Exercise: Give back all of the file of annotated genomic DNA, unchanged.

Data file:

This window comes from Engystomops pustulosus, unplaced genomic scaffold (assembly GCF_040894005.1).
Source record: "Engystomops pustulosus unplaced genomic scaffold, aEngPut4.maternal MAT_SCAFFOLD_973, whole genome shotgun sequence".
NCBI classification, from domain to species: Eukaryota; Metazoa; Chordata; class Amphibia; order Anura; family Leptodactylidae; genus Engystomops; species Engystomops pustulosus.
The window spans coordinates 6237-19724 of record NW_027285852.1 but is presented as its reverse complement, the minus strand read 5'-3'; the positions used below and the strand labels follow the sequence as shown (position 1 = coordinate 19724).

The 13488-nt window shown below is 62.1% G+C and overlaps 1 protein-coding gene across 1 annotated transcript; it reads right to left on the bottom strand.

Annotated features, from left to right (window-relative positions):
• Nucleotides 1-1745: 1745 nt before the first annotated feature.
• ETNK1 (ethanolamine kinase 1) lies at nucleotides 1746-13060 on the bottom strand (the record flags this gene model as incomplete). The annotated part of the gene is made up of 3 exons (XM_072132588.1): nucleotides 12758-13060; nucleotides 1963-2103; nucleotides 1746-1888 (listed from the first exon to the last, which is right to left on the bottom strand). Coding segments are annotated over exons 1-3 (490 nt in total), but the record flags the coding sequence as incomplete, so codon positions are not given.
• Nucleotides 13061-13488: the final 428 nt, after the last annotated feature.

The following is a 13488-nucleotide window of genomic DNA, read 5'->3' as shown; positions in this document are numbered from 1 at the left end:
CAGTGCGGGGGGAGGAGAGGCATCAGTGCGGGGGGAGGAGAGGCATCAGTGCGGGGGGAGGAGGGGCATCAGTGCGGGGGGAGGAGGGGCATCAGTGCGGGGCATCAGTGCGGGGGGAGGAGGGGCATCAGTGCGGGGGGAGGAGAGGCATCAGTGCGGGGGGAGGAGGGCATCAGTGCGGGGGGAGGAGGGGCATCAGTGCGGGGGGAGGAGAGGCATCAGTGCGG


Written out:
This window comes from Engystomops pustulosus, unplaced genomic scaffold (assembly GCF_040894005.1).
Source record: "Engystomops pustulosus unplaced genomic scaffold, aEngPut4.maternal MAT_SCAFFOLD_973, whole genome shotgun sequence".
NCBI classification, from domain to species: Eukaryota; Metazoa; Chordata; class Amphibia; order Anura; family Leptodactylidae; genus Engystomops; species Engystomops pustulosus.
The window spans coordinates 6237-19724 of record NW_027285852.1 but is presented as its reverse complement, the minus strand read 5'-3'; the positions used below and the strand labels follow the sequence as shown (position 1 = coordinate 19724).

The 13488-nt window shown below is 62.1% G+C and overlaps 1 protein-coding gene across 1 annotated transcript; it reads right to left on the bottom strand.

Annotated features, from left to right (window-relative positions):
• Nucleotides 1-1745: 1745 nt before the first annotated feature.
• ETNK1 (ethanolamine kinase 1) lies at nucleotides 1746-13060 on the bottom strand (the record flags this gene model as incomplete). The annotated part of the gene is made up of 3 exons (XM_072132588.1): nucleotides 12758-13060; nucleotides 1963-2103; nucleotides 1746-1888 (listed from the first exon to the last, which is right to left on the bottom strand). Coding segments are annotated over exons 1-3 (490 nt in total), but the record flags the coding sequence as incomplete, so codon positions are not given.
• Nucleotides 13061-13488: the final 428 nt, after the last annotated feature.

The following is a 13488-nucleotide window of genomic DNA, read 5'->3' as shown; positions in this document are numbered from 1 at the left end:
CAGTGCGGGGGGAGGAGAGGCATCAGTGCGGGGGGAGGAGAGGCATCAGTGCGGGGGGAGGAGGGGCATCAGTGCGGGGGGAGGAGGGGCATCAGTGCGGGGCATCAGTGCGGGGGGAGGAGGGGCATCAGTGCGGGGGGAGGAGAGGCATCAGTGCGGGGGGAGGAGGGCATCAGTGCGGGGGGAGGAGGGGCATCAGTGCGGGGGGAGGAGAGGCATCAGTGCGG